Photo credit: Mikael Colville-Andersen
With bike sharing growing rapidly around the globe, a new related trend is emerging in its wake — and it may prove to be even more practical: cargo bike-sharing. Cargo bikes are designed specifically to carry loads, whether that's groceries, a commercial delivery, or children. Because cargo bikes are bigger in both size and price, sharing them with other riders in the community is a great idea, particularly when you consider that even daily bikers only need to carry cargo occasionaly.
While there may be more systems out there, here are eight European cargo bike-sharing (CBS) projects we've found recently (hat tip to urbanist Francisco Luciano):
- The German towns of Konstanz and Norderstedhe recently made 60 cargo bikes available through the TINK project.
- With voluntary contributions instead of defined fees, the Lastenradkollektif in Vienna and Kasimir in Cologne have been operating for several years now.
- In the UK, there's a program in Hereford and the London Bike Hub in Ealing.
- Car-sharing company Cambio teamed up with a local non-profit and the Flemish government for a CBS operation in Ghent that charges a fixed monthly fee and hourly rates.
- Outspoken Deliveries is part of another UK initiative that makes cargo trikes and bikes available when not in use on deliveries in Cambridge and Norwich.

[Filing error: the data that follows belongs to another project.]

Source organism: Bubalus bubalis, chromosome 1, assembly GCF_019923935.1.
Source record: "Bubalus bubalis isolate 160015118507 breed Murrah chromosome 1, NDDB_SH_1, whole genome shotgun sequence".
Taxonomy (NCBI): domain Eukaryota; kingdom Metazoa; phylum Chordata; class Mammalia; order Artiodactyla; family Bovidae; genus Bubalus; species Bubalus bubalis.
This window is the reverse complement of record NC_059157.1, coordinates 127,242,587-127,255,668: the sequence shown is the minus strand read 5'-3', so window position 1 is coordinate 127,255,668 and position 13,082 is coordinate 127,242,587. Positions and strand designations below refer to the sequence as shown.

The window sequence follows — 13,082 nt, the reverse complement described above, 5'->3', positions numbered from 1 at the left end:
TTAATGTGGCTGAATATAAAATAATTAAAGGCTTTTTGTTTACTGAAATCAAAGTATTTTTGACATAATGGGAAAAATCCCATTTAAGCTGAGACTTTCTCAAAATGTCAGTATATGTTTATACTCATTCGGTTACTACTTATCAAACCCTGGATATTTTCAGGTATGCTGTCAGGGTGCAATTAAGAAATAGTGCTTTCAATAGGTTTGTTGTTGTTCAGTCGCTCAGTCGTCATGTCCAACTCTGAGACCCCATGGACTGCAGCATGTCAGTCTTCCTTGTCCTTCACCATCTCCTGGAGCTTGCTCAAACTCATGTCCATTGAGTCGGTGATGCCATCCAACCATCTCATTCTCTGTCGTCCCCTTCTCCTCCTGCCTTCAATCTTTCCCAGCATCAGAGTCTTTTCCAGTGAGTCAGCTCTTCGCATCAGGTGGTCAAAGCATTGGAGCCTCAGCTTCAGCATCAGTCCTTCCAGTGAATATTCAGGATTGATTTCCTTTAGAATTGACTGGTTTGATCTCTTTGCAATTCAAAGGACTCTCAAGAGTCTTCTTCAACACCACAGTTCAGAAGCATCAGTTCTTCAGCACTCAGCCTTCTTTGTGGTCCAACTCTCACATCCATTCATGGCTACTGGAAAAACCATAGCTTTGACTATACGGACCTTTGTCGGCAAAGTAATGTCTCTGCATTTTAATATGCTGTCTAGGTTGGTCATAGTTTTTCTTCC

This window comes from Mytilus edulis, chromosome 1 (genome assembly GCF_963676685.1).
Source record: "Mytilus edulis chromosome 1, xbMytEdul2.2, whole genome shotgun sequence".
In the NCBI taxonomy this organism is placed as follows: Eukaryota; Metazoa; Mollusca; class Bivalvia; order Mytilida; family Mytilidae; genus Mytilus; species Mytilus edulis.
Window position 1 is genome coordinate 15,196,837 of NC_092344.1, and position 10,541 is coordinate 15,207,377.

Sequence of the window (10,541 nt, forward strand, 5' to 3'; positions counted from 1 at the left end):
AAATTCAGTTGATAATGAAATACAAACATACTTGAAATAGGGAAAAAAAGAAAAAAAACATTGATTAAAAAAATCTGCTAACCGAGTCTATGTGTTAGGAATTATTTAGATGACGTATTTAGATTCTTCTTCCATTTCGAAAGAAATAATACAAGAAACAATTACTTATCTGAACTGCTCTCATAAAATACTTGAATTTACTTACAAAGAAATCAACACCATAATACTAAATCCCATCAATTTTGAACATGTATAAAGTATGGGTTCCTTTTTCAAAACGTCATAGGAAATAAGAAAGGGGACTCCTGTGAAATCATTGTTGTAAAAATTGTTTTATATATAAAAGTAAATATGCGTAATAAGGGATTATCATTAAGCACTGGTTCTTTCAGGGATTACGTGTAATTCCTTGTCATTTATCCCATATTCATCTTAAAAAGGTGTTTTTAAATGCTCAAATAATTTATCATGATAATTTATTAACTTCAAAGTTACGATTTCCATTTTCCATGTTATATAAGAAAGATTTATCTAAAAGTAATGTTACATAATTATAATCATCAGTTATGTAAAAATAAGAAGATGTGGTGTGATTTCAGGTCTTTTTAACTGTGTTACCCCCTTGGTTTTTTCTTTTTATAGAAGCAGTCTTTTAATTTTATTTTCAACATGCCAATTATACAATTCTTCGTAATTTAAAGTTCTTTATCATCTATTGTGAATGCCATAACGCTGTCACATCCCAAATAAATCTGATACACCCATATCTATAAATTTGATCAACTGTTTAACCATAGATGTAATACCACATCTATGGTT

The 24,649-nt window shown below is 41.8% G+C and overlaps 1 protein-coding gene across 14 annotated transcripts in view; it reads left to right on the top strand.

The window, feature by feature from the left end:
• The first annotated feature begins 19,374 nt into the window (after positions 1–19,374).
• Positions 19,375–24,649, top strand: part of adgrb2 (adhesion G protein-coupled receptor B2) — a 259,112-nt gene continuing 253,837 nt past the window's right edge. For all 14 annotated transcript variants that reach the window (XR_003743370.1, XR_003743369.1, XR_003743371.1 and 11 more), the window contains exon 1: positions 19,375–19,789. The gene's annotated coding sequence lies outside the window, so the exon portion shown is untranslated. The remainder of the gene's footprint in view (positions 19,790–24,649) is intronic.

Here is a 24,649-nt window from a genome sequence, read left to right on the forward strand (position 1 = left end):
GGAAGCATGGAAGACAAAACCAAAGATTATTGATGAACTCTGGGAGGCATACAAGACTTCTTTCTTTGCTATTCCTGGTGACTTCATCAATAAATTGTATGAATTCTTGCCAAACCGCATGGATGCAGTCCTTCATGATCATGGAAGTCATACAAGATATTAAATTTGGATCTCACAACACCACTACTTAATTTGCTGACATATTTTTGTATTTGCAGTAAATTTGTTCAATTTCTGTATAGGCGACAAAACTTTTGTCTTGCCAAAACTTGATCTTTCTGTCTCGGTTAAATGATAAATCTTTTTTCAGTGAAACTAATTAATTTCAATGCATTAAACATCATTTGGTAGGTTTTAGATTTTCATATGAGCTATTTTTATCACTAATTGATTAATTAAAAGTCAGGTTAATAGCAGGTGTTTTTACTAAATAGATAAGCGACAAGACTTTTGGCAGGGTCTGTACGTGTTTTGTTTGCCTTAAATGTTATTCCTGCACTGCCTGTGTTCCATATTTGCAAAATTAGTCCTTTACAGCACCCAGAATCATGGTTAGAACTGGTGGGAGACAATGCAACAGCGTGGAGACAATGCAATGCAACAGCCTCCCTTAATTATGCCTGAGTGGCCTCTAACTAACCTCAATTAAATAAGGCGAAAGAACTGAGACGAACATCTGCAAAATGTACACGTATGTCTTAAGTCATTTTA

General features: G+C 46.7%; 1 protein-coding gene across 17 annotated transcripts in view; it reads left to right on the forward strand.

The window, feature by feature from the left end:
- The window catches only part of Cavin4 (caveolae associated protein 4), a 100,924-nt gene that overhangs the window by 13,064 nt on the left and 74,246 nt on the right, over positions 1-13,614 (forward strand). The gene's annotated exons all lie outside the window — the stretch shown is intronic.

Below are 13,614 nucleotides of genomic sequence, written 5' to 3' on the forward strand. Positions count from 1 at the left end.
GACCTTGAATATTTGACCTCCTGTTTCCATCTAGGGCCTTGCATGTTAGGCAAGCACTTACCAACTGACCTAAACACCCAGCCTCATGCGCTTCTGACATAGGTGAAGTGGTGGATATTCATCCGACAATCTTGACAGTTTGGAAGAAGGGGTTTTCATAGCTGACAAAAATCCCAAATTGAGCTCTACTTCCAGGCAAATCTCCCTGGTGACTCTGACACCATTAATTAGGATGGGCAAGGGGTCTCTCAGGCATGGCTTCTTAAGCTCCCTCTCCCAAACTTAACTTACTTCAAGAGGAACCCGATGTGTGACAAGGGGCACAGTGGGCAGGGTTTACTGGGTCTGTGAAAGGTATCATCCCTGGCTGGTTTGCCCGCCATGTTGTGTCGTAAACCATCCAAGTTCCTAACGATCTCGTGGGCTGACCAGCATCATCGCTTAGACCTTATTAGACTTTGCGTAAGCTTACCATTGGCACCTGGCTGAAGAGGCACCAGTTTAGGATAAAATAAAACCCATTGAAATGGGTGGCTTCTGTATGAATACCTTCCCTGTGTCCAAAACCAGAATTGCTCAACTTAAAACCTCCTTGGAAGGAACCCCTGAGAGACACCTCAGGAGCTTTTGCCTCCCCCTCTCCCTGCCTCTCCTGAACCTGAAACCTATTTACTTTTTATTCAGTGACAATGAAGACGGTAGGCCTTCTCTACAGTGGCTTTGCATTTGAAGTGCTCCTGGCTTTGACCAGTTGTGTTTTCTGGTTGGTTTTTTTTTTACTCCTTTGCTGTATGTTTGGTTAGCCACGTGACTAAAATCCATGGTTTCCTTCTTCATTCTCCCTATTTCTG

- The Mobility Academy tested a pilot project, the fee-free CaKi (cargo bikes for kids), before making available the 18 bikes of Carvelo2go in Bern, Switzerland.
- In Vienna, Austria, the developers of the Aspern district, die Seestadt Wiens, added four cargo bikes to their regular bike-sharing fleet.
- Douze Cycles, in conjunction with bike fleet operator NéoVélo, is currently developing two programs to make cargo bikes available to residents and small businesses in Paris.
Have you heard of other cargo bike sharing systems? Please list them in comments below. If you're interested in learning more or even starting one, join the ECLF “cycle logistics” LinkedIn group or attend the International Cargo Bike Festival in Nijmegen, Netherlands, in April of this year.